For Viv Burton, the idea of relaxing in her own garden is an oxymoron, but Great Garden Give has given her a new perspective.
My garden is a wonderful array of colourful chaos: weeds and long grass and lettuces going to seed, overblown roses and thistles among the artichokes.
I have a vision of a wonderfully tended potager of vegetables and herbs separated from herbaceous borders. The concept is there but the reality is far removed.
Working at World Land Trust (WLT) doesn’t give me much time in the garden and I share my spare time with walking a dog and feeding chickens, alpacas and a llama too.
In theory, and other people tell me, one’s garden is a place away from the world to relax and enjoy. So I should be watching the swallows and house martins overhead, identifying all the different bees and insects and soaking up the smell of the roses and honeysuckle.
But generally speaking I can’t do that. On the occasional summer evening when lovely weather and free time coincide, I’m thinking I should be mowing the grass or weeding the vegetables rather than sitting on a bench sipping a glass of wine.
I find I can relax much more when I’m in the countryside and nature is doing it all for me.
I walk the dog along country lanes and I love the violets and primroses in the spring, foxgloves and agrimony in the summer, blackberries and crab apples in autumn, and frosty trees and spiders’ webs in the winter.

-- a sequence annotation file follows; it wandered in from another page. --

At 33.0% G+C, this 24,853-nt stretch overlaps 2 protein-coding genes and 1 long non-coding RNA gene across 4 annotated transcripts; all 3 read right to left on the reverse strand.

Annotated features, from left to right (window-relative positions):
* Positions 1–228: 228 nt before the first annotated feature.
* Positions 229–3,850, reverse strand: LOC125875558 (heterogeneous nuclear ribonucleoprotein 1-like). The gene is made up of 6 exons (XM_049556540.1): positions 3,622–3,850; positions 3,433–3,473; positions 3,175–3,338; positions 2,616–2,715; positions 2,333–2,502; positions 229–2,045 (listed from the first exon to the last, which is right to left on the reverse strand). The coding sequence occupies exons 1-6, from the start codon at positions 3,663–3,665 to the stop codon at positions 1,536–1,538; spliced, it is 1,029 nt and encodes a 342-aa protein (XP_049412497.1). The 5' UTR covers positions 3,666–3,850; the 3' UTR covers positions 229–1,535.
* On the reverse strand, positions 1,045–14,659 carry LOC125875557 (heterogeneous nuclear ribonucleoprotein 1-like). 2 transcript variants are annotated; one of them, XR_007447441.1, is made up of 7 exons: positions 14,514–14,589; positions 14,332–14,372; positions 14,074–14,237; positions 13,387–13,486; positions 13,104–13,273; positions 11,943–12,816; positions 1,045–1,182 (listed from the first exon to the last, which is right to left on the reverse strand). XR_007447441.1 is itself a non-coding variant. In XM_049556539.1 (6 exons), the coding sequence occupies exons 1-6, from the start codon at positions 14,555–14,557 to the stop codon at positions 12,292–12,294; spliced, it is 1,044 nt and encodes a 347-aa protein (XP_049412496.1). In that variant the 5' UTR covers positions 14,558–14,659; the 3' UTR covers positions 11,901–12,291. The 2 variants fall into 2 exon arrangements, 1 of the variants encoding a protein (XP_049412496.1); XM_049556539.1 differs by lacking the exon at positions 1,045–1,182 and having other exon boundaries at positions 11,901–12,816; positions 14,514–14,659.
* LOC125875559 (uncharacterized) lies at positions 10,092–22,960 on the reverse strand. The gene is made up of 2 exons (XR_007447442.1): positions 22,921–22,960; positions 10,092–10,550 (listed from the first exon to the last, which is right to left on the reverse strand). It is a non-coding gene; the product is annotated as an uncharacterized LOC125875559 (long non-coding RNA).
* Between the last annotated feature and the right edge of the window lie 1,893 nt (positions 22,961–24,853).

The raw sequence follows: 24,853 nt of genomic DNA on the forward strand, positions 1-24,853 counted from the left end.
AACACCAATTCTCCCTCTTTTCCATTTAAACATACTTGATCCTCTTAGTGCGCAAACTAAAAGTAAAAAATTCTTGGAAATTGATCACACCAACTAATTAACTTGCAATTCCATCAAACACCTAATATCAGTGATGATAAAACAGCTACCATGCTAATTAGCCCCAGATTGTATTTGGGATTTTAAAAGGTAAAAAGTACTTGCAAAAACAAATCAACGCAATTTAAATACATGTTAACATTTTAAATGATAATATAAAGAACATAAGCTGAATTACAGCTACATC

Moss, orchids and ferns have found their home and put on a breathtaking display without the human hand, and there is no wonder Victorians dreamed of recreating these wonders at home in Europe.
On my only visit to Mexico, Roberto Pedraza took us to see an amazing diversity of ecosystems all in the Sierra Gorda Biosphere Reserve where he works.
Oak trees festooned with orchids, fallen trees covered in liverworts and tiny green frogs, and the cycads, also known as ‘living fossils’ because they have remained unchanged for millions of years, they were all staggering. They were there and I didn’t have to lift a finger.
Back home I’ve measured my garden in strides and I’ve made a donation to buy a piece of rainforest the same size. I’m very happy in rural Suffolk but happier still to know that those rainforests that I’ve spent decades trying to save, are surviving against the odds. For me Great Garden Give has enabled me to save a piece of forest and look with fresh eyes at my garden. I may even be able to sit in it and enjoy a glass of wine now.
Viv Burton is WLT’s Head of Communications
Great Garden Give is WLT’s summer fundraising campaign and the idea behind it is simple. It involves making a donation to save an area of threatened habitat that’s the same size as your garden.
You can measure your garden in metres or strides – even just an estimate will do. At just 2.5p per square metre, most people in the UK can afford to become a Great Garden Giver.
Check out our online calculator to help you work out the donation you’d need to make to save an area of tropical forest that’s the same size as your garden.